We said those precise words on this page in 2003. We're happy to see progress. Yet there still are too many marketing and agency executives who think procurement exists solely to whack costs. The reality is that procurement officers bring skills and business savvy that can improve the value of marketing and build relationships.
A survey of marketing and procurement executives by the Association of National Advertisers shows there's still a disconnect between those two groups inside companies (AA, May 9). They should be on the same side, seeking the most efficient, effective marketing.
But there is good news. The contingent of marketing-savvy procurement officers is growing rapidly. The ANA is providing a welcome forum for these executives to share and define best practices. The American Association of Advertising Agencies, meanwhile, featured a session at its recent annual convention offering constructive ideas for dealing with procurement.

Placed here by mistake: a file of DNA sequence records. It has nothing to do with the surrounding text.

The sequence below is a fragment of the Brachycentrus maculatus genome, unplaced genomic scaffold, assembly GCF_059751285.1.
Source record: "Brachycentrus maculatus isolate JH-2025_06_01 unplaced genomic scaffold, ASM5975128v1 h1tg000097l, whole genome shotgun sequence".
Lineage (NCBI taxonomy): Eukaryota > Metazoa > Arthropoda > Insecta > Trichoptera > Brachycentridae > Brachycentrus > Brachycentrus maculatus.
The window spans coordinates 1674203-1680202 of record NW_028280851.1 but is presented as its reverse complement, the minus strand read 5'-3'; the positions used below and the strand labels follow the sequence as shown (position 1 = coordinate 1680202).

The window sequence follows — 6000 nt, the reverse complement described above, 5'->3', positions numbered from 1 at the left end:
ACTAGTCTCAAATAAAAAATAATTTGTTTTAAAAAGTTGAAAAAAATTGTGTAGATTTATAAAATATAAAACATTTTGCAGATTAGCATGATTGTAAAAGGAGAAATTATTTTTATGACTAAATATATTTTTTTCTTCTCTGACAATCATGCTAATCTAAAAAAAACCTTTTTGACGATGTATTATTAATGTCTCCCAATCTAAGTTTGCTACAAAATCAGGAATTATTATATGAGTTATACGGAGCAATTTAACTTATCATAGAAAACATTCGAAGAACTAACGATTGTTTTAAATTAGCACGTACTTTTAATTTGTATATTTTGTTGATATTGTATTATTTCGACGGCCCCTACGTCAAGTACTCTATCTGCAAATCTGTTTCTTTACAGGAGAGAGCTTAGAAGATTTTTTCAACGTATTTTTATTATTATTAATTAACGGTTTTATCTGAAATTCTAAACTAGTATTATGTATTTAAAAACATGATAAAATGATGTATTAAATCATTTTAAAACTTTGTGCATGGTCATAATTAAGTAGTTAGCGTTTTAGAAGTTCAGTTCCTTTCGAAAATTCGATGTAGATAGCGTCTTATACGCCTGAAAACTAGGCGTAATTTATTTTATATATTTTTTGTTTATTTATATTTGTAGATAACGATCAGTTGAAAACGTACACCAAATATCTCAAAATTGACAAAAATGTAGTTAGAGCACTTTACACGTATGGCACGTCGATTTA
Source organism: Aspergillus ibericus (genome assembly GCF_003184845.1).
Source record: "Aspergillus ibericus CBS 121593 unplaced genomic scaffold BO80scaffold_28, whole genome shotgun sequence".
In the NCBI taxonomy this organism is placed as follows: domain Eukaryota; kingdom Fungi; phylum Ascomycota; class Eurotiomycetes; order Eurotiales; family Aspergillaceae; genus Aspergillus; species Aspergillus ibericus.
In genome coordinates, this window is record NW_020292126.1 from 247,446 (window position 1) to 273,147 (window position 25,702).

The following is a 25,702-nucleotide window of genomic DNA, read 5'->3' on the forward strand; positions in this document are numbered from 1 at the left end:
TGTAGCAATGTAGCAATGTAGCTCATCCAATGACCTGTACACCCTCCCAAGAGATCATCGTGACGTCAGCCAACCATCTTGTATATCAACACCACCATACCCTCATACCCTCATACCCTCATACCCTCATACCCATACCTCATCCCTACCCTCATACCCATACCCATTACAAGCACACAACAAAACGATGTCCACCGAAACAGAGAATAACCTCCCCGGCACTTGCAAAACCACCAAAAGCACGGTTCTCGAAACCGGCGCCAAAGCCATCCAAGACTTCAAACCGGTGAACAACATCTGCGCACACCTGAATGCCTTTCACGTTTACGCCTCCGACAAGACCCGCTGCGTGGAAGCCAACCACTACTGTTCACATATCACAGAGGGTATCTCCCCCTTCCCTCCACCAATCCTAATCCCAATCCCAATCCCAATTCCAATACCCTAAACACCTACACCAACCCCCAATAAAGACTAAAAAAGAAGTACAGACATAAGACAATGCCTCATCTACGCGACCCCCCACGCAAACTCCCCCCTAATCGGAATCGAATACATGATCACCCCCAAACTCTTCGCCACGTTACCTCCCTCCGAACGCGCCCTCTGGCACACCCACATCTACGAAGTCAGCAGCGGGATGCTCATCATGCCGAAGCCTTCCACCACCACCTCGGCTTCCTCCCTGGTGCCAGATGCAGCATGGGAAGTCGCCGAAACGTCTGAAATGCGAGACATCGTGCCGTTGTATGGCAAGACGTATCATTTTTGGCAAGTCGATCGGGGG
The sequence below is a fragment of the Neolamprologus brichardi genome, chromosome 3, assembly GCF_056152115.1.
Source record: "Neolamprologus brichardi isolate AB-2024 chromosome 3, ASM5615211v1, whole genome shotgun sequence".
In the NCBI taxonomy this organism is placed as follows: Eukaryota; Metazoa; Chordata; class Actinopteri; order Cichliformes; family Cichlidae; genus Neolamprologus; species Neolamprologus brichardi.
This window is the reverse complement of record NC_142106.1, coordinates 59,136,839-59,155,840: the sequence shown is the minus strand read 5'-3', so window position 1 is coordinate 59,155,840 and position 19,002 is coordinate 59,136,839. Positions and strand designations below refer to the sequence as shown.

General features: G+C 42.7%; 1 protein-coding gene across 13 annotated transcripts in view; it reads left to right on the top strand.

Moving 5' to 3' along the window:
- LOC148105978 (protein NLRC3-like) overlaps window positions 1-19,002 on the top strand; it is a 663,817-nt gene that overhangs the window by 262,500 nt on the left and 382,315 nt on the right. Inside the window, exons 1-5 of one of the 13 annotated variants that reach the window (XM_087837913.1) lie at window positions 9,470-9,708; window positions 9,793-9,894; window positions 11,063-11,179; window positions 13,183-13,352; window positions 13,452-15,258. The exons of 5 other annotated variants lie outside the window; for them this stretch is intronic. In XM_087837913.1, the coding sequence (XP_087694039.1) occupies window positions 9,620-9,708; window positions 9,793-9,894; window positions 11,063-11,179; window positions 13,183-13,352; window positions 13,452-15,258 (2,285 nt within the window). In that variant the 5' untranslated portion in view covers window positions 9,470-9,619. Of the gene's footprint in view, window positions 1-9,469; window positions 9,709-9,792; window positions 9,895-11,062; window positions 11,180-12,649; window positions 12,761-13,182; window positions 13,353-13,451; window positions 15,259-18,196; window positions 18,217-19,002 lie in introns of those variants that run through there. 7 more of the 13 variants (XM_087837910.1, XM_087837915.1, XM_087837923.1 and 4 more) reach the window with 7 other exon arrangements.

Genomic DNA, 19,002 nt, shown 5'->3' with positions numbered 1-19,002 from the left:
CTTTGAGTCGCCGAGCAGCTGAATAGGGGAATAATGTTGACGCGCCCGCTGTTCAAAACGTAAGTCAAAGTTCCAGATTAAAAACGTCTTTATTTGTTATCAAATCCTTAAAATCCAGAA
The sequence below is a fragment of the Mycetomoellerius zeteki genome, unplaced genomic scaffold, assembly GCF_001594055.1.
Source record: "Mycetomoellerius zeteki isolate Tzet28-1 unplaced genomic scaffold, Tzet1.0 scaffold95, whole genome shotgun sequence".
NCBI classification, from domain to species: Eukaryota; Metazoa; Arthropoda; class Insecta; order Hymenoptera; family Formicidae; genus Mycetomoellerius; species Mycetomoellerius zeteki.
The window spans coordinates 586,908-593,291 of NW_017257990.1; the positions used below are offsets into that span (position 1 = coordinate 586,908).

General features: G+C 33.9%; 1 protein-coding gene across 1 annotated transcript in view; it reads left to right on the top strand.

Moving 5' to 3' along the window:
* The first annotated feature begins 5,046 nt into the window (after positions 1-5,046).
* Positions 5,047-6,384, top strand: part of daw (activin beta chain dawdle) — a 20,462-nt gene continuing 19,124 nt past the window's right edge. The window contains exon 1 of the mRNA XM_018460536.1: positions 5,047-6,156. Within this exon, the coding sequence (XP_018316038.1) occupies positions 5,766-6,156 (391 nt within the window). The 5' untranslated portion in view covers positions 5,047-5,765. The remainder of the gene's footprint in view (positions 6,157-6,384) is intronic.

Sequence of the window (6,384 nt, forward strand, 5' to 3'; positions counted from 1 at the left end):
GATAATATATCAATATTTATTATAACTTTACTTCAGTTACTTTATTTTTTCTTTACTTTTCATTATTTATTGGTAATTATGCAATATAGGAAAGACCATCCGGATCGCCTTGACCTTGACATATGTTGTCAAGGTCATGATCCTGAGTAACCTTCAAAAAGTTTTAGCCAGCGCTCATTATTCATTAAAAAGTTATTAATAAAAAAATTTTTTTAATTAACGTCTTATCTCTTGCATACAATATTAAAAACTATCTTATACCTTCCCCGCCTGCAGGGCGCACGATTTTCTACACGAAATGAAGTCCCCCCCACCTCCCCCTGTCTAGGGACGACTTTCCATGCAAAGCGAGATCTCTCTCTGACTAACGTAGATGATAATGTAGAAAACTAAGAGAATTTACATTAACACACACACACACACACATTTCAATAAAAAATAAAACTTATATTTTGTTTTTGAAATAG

Marketing, agency and purchasing execs will agree on one point: Procurement knows how to cut costs. For public companies in a global market, that's an imperative.
But procurement can do much more. Marketing executives who embrace it will find allies in spending money to generate a higher return on investment. How to make marketing more effective, valuable and respected in the C-suite? Partner with procurement, which has growing clout with the CFO and CEO.
Agencies, too, will have opportunities if they learn to speak the language of procurement-efficiency, transparency, good business practices. Agencies that build those ties could reap another reward: In a world where turnover among brand managers and CMOs is constant, agencies could find procurement a useful ally in maintaining good relationships over time.
Procurement officers have a permanent seat at the table. That's good news for everybody who believes in smart, effective marketing.